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29th Kansas Senate District

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SB 500 - VICTORY !

Driver's License Law:
Limited Restoration of
Revoked Driving Privileges

Oletha's years of work to restore limited driving privileges to those with revoked drivers' licenses -- so they can drive to work, to earn their way out of court debt -- has led to this year's Senate Bill 500, which she pushed through to victory. The bill passed both houses in the Legislature with nearly unanimous bi-partisan support (just a single Senator voted "no") -- and even support from the state's leading law-enforcement organizations. On Friday, May 10, Governor Kelly signed the bill into law!

Senator Faust-Goudeau had, in prior sessions, won bipartisan support to restore limited driving privileges to those with suspended licenses (except those convicted of seriously dangerous offenses, such as drunk driving) -- to allow the suspended drivers to attend to basic necessities (such as work, medical errands, getting their kids to-and-from school, and meeting legal obligations) -- while paying off their fines at a rate they can manage.

This revolutionary change in Kansas traffic law breaks the cycle of desperation in which poor and working class drivers are crippled by fines they cannot immediately pay in full -- resulting in the suspension of their driver's license, which -- ironically -- keeps them from meeting their basic needs and obligations, ...including the need to get to work, to earn the money, to pay off those fines, and to get to court to resolve the issue.

Now, both "revoked" and "suspended" drivers can have limited driving privileges to meet these needs, ending most driver's license suspensions in the State of Kansas -- and breaking the law's self-reinforcing cycle of despair that has impovershed so many Kansans and their families.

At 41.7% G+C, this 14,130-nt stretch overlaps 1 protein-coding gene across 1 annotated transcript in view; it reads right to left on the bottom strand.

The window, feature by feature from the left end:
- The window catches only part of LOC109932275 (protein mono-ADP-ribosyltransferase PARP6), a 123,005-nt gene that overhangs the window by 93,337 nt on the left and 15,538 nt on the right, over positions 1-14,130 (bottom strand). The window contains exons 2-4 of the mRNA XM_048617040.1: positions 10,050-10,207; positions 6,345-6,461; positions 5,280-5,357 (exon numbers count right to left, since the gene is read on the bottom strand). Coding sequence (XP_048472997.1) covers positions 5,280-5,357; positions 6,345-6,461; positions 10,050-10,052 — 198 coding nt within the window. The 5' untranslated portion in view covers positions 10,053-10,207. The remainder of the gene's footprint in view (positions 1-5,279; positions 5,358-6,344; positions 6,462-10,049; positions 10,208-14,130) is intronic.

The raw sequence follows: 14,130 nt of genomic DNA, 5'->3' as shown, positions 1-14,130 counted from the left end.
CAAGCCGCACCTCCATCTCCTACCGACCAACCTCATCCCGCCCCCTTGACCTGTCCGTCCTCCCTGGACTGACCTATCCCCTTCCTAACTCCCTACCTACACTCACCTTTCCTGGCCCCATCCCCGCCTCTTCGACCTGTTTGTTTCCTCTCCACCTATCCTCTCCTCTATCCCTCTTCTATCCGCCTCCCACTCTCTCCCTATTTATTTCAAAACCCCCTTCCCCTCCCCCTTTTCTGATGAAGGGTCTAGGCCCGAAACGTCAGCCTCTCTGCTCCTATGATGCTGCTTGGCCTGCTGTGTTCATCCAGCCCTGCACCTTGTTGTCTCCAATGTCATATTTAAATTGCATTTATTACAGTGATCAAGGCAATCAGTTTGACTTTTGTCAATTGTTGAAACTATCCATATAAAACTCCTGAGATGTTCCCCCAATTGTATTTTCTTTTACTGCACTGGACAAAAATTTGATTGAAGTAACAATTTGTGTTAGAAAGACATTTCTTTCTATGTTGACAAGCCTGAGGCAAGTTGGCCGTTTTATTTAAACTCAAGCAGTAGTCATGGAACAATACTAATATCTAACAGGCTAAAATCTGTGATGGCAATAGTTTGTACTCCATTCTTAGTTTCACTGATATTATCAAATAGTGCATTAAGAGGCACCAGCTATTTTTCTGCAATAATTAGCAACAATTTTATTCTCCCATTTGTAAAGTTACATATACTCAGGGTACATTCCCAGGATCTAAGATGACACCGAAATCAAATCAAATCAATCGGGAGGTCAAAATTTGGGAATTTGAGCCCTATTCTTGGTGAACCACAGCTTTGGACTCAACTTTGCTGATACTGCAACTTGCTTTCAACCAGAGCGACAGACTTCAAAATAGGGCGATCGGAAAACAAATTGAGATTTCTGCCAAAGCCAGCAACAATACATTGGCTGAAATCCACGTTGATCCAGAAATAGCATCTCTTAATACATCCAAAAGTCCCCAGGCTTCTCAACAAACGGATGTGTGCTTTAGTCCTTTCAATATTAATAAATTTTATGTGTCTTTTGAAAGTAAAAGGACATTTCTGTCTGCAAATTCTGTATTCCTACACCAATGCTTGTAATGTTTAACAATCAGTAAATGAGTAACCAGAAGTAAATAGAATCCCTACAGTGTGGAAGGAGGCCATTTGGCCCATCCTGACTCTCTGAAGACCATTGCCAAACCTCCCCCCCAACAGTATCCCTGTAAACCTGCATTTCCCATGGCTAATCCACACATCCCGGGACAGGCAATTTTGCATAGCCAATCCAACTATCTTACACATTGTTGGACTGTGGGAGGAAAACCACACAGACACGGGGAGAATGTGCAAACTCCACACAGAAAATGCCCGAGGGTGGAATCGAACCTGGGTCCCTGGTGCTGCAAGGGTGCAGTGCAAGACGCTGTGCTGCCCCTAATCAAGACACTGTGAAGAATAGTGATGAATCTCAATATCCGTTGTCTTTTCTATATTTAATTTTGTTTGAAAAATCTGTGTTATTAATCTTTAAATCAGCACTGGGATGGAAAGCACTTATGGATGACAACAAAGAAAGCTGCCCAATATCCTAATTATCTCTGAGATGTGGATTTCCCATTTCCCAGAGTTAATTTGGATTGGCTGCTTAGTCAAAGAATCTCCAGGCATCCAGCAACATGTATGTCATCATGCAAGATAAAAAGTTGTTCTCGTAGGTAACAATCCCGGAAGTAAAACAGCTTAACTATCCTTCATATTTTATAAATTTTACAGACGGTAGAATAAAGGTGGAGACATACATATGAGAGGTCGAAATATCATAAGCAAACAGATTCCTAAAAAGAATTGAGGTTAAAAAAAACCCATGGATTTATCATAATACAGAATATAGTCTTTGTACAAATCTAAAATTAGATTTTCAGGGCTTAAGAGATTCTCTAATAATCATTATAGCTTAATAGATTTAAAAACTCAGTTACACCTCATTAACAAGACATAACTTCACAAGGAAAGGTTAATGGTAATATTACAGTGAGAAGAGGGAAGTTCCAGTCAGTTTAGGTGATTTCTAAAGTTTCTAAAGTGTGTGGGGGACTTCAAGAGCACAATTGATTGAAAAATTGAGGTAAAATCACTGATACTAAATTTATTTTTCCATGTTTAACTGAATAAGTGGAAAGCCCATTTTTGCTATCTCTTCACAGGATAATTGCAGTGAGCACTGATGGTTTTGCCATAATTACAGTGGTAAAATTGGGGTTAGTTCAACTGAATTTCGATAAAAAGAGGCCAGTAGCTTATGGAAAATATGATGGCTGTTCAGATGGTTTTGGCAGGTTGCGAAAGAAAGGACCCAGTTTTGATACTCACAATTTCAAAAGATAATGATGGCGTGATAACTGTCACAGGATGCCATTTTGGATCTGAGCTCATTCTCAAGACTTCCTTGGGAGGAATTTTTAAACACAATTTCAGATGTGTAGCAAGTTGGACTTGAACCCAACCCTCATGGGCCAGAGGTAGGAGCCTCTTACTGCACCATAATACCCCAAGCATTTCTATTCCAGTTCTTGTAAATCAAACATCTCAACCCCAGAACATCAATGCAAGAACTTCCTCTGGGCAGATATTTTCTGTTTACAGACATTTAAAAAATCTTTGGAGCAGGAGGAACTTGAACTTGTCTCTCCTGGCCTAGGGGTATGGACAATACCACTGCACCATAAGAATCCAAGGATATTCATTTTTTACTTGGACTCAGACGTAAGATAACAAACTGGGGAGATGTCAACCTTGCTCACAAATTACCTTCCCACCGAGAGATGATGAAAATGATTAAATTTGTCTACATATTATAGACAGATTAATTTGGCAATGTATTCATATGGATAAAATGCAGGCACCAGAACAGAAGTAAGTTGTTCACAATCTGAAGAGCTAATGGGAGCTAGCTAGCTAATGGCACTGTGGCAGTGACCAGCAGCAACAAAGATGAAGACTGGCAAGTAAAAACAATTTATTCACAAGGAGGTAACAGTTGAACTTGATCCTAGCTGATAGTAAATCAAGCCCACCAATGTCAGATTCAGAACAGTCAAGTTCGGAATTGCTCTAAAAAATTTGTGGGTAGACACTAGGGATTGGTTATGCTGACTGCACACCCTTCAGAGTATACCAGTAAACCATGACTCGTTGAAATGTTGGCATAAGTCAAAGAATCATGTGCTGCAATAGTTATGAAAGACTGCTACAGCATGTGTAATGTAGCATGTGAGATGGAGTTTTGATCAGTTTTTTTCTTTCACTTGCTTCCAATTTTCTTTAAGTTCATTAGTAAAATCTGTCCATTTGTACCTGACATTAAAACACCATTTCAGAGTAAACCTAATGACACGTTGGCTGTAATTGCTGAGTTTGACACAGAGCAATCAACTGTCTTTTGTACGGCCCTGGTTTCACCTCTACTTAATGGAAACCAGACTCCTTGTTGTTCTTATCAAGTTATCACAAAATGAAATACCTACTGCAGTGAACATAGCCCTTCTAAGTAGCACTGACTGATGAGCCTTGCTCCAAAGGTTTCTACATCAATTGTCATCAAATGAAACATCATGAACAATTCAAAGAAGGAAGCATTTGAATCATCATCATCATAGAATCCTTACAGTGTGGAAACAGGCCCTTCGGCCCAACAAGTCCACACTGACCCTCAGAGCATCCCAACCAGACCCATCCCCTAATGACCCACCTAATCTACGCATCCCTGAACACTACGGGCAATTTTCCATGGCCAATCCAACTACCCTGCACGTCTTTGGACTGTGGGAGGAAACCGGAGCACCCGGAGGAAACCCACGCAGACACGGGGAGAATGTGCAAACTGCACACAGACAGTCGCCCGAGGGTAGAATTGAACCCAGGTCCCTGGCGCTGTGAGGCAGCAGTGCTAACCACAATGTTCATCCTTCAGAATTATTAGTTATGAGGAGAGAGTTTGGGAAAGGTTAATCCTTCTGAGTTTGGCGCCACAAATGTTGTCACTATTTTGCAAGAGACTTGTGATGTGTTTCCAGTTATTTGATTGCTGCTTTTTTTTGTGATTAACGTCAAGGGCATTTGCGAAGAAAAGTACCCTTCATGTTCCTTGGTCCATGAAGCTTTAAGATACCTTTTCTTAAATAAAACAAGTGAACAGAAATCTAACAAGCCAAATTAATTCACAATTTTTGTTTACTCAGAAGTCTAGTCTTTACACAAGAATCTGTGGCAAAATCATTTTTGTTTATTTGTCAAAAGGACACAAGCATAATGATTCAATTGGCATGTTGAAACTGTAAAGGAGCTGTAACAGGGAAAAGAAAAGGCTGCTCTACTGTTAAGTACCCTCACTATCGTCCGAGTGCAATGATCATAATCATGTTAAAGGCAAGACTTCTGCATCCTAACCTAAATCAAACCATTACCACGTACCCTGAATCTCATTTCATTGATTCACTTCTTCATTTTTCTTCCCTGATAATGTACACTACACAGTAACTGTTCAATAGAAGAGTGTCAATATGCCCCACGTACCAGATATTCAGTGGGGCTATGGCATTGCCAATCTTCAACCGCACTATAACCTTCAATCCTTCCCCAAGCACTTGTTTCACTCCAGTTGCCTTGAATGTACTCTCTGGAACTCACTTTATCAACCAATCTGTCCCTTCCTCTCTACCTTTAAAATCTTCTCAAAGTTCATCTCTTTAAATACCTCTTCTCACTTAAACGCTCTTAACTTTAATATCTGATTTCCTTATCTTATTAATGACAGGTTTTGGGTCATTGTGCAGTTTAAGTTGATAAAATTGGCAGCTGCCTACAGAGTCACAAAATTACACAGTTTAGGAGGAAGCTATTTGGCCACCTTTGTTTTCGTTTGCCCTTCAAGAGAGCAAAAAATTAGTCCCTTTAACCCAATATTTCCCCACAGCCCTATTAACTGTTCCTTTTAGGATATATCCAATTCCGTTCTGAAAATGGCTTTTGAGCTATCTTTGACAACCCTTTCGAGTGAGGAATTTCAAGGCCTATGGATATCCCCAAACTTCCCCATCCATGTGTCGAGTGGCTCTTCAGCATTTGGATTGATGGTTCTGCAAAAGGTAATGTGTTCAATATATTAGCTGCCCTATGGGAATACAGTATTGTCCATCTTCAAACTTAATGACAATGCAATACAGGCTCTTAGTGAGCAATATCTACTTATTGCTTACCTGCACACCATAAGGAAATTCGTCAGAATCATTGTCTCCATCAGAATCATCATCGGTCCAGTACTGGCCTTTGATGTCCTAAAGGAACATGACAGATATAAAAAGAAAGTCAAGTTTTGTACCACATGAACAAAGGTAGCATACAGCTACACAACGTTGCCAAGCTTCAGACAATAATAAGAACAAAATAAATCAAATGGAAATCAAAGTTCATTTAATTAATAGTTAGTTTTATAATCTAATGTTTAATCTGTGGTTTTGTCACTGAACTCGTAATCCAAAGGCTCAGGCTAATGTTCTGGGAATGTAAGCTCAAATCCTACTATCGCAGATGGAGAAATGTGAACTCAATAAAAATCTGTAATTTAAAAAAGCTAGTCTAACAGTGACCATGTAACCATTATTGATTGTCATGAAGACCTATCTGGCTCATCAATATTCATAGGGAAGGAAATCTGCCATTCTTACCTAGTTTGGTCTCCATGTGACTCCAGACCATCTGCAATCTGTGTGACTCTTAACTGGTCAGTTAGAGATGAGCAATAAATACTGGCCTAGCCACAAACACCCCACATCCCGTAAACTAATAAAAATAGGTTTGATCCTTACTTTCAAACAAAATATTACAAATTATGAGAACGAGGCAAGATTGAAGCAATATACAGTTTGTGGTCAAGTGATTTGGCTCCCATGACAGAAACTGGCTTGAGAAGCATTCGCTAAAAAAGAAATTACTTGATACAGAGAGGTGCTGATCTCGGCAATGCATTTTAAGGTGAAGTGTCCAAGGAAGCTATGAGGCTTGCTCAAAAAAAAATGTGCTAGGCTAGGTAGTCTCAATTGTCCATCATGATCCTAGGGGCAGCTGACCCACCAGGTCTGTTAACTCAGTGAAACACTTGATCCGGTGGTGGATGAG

This year, Sen. Faust-Goudeau broadened her campaign to extend these needed privileges to those with revoked licenses. To this end, this year, Sen. Faust-Goudeau introduced Senate Bill 500,
which takes effect on January 1, next year.

The new law...

  1. Generally speaking, changes "failure to comply with a traffic citation" (K.S.A. 8-2110), now allowing the court to determine how a person can achieve substantial compliance with the traffic citation by...
    • following the orders of the court,
    ...instead of...
    • requiring a person to pay all fines, court costs, and penalties.

        Before restricting or suspending an individual's driving privileges, the court shall consider, instead...:
    • Modifying fees, fines and court costs by
      • waiver or reduction
      • allowing for payment plans
    • Alternative requirements in lieu of restriction or suspension of driving privileges, including:
      • alcohol or drug treatment, or
      • community service.

  2. If a person fails to comply with those softer terms, the court tells the Division of Vehicles to suspend the person’s driving privileges until satisfactory evidence of substantial compliance with the terms of the traffic citation has been furnished to the court -- unless such person is eligible for restricted driving privileges.
        HOWEVER, if the person is eligible for restricted driving privileges, the Division of Vehicles shall, instead, notify the violator that their driving privileges are simply restricted as provided below.